How Living Abroad Destroyed my American Patriotism

Happy belated 4th of July to all of my American friends!  As everyone back home stuffed themselves with hot dogs and hamburgers whilst admiring fireworks near or from afar, I was teaching my 6th grade students phone invitation etiquette in an 80-degree classroom. Hooray!

This last month has been quite tough, to say that I’ve been just busy is an understatement. Is there a word that describes busier than busy? Well, that’s where I’m at… hence why I’ve been slacking on my blog. Luckily, I’ve left some time for fun on the weekends (which admittedly I put in priority over blogging), but if you expect me to come out for dinner and drinks on a weekday I’d say you’re out of your damn mind.

Which brings me to today, feeling tired, frustrated, and sweaty. When the air conditioner is broken in a room of 26 perspiring, smelly prepubescent children during the summer, it reeeally takes a toll on your mood. Going on social media and seeing everyone enjoying the fireworks with their friends and families did nothing to help said mood either. On top of my regular lesson planning, I’m in the midst of planning for a 10 day long English summer camp which begins at the end of the month and trying to figure out what the hell I want to do for next year (if I want to move, there’s deadlines coming up at the same time as my summer camp, yay).


*Deep breath*


Despite all of this (and after some venting to my friend in an air-conditioned office), I don’t want to go home. In fact, feeling this stressed living abroad during America’s biggest summer holiday has really made me think. Normally at this time of the year, I’m either with friends or family eating and watching the fireworks while wearing red, white, and blue. Obviously, this year is a lot different.

Do any of you have family members that you don’t particularly care for? You don’t like them, but you’re obligated to pretend you do? You avoid talking to them like the plague, but dammit today is their birthday and your mom is reminding you that you should give them a call because, well, they’re family? Well, Happy Birthday America. I hope you can’t hear it in my voice that I really don’t feel like talking to you.

Which brings me to my main point – living abroad has killed my patriotism. Granted, it’s been dissipating for several years, but the combination of the political climate at home and moving to the other side of the world has put the nail in the coffin. How so?


  1. America puts its students into such crippling debt. I’ll admit, this is something I’ve been bitter about for a long time. Moving to Korea has just solidified how fed up I am with it. Unfortunately, the cost of education is going up in Korea and other Western countries like the U.K., but it has not reached the level that it is in the U.S. (and I hope it never does). Not only does the principal cost kill us, but these interest rates are beyond out of control. Expecting graduates to be able to pay $500 to $1000 a month as a standard repayment for student loan debt right out of college is so unrealistic and ludicrous. There’s no way this is going to improve in the next 4 years with having a clown as Secretary of Education. She can take my $60,000 and shove it up her –
  2. America makes it impossible to find a decent paying job with said education. So not only do we graduate with thousands upon thousands of dollars in debt, then we end up having to take a mediocre job in order to pay the bills, being lucky if we get the opportunity to save money. Upon graduating, I quickly discovered that I made a lot more money staying a waitress than any entry-level position in my field. “Oh, well you just have to start from the bottom and work your way up. That’s what I did at your age!” says 55-year-old Bill. Well Bill, did you have $100,000 of educational debt when you were a youngster?! No? Then shut the hell up.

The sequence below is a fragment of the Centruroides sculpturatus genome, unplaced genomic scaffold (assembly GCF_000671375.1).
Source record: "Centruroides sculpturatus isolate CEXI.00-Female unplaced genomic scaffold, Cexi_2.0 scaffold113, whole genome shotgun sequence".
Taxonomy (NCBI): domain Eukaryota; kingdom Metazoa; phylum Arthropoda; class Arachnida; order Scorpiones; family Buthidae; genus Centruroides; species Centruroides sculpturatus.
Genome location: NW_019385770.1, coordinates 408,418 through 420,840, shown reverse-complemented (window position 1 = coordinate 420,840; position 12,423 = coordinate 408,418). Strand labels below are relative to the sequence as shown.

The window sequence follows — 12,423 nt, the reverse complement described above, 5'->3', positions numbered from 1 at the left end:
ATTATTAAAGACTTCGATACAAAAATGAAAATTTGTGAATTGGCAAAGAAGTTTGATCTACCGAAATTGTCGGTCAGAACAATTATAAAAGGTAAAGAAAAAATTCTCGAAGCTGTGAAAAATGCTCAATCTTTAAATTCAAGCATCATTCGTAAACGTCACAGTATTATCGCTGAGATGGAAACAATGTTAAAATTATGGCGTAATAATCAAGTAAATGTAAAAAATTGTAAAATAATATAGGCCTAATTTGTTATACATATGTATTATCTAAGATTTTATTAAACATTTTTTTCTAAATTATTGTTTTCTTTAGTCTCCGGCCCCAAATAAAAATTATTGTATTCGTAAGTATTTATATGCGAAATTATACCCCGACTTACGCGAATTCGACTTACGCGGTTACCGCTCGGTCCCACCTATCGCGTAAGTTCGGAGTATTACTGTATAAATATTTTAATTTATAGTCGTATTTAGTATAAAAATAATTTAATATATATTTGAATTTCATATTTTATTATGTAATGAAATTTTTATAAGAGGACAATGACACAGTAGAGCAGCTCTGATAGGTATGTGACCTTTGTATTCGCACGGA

Did I mention that these ‘entry-level’ positions also require you to have like 2-5 years of experience? Do you hear that Bill? HOW AM I SUPPOSED TO GET EXPERIENCE WHEN EXPERIENCE IS ALREADY REQUIRED???
  3. Healthcare….I’m not even gonna get too far into this one because of how angry it makes me. See my previous article “When Going to the Doctor Doesn’t Cost You an Arm and a Leg.” Short version – America is outrageous with healthcare. I never have to worry about that bullsh*t in Korea.

So there you have it. The top 3 reasons why America has become that relative that I never want to talk to, and how living abroad solidified it. I could honestly go on and on but we’d be here for an hour. In case you haven’t picked it up on it already, I have no intention of moving back home after my contract is over in February (I’m just figuring out where exactly I want to go for next year). My life is far from perfect here and there’s some things about Korean culture that I don’t particularly like, but in my point of view, it’s still better than living in the States at the moment. Here, I have a respectable job (teaching is MUCH more of a respected position here than in America) that pays well where I can save a good chunk of money each month. Whenever have to go to the doctor or the hospital, I never have to worry about being able to afford to go. I can even afford to travel to some other countries for vacation. If I were to choose to go home after just one year, I’d either have to get my master’s degree right away (putting me in even further debt) or go back to serving. Yeah, f*** that.

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